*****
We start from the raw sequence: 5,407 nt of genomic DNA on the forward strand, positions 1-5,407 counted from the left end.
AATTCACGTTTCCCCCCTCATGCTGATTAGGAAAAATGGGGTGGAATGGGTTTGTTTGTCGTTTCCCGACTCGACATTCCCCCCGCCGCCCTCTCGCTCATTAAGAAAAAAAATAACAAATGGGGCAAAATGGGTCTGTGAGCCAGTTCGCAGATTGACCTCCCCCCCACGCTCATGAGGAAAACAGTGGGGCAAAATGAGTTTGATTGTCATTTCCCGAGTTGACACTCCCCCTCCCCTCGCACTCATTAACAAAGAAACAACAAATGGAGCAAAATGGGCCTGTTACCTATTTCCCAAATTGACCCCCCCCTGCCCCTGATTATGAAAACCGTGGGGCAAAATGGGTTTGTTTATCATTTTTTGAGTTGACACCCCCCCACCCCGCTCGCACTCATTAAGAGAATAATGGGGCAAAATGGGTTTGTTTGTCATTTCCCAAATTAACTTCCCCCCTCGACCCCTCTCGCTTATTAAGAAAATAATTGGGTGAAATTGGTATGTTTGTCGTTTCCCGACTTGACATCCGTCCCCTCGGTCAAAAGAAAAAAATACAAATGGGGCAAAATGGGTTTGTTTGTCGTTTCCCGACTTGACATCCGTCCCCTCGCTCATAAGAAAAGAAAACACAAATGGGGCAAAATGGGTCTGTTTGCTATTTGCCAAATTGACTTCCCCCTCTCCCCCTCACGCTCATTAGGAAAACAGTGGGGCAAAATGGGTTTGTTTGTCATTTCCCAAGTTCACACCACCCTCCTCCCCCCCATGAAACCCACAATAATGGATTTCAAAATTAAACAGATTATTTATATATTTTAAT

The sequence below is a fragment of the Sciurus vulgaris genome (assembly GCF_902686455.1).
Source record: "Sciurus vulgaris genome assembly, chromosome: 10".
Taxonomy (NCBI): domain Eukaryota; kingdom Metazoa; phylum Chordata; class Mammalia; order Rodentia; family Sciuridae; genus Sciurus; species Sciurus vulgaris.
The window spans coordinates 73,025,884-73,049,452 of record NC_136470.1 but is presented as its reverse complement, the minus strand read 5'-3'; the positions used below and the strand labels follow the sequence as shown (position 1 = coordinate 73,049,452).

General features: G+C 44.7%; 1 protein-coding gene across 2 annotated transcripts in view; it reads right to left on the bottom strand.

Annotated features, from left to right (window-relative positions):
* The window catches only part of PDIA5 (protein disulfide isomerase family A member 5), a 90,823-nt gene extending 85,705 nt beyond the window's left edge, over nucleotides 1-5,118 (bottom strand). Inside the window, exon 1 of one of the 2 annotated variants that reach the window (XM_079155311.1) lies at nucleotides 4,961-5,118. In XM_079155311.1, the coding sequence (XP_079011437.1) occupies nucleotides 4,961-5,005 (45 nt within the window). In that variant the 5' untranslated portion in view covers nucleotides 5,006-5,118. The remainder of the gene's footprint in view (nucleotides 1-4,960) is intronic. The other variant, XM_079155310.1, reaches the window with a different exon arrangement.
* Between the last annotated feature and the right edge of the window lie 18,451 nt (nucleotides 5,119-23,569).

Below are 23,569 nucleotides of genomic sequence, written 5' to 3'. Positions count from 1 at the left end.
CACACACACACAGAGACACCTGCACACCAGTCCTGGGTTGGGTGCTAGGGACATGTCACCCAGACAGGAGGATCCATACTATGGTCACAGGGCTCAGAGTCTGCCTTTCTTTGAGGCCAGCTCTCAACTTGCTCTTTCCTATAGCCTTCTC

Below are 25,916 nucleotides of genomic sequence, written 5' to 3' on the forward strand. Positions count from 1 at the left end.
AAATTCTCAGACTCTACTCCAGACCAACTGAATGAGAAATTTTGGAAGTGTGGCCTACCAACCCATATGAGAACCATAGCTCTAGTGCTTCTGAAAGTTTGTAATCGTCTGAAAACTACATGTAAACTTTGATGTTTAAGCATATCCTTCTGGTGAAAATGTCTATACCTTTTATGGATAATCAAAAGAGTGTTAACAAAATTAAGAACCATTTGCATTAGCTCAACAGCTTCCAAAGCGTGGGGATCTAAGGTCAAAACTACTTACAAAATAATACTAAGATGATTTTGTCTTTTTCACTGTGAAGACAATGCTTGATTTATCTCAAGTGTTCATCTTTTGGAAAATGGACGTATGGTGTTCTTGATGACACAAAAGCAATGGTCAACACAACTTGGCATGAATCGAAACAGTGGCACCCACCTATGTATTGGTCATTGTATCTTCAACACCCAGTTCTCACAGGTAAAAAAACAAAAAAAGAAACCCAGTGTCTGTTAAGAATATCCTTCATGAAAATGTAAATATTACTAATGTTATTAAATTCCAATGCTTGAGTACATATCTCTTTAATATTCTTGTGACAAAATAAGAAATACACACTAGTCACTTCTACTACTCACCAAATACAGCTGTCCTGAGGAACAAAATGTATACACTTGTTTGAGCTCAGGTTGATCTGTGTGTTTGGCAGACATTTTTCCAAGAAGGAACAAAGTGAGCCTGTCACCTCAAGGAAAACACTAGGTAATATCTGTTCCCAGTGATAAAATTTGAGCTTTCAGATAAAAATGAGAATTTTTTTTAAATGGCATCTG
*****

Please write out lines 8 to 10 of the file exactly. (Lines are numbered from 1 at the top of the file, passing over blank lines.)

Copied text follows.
Annotated features, from left to right (window-relative positions):
* The window catches only part of PDIA5 (protein disulfide isomerase family A member 5), a 90,823-nt gene extending 85,705 nt beyond the window's left edge, over nucleotides 1-5,118 (bottom strand). Inside the window, exon 1 of one of the 2 annotated variants that reach the window (XM_079155311.1) lies at nucleotides 4,961-5,118. In XM_079155311.1, the coding sequence (XP_079011437.1) occupies nucleotides 4,961-5,005 (45 nt within the window). In that variant the 5' untranslated portion in view covers nucleotides 5,006-5,118. The remainder of the gene's footprint in view (nucleotides 1-4,960) is intronic. The other variant, XM_079155310.1, reaches the window with a different exon arrangement.
* Between the last annotated feature and the right edge of the window lie 18,451 nt (nucleotides 5,119-23,569).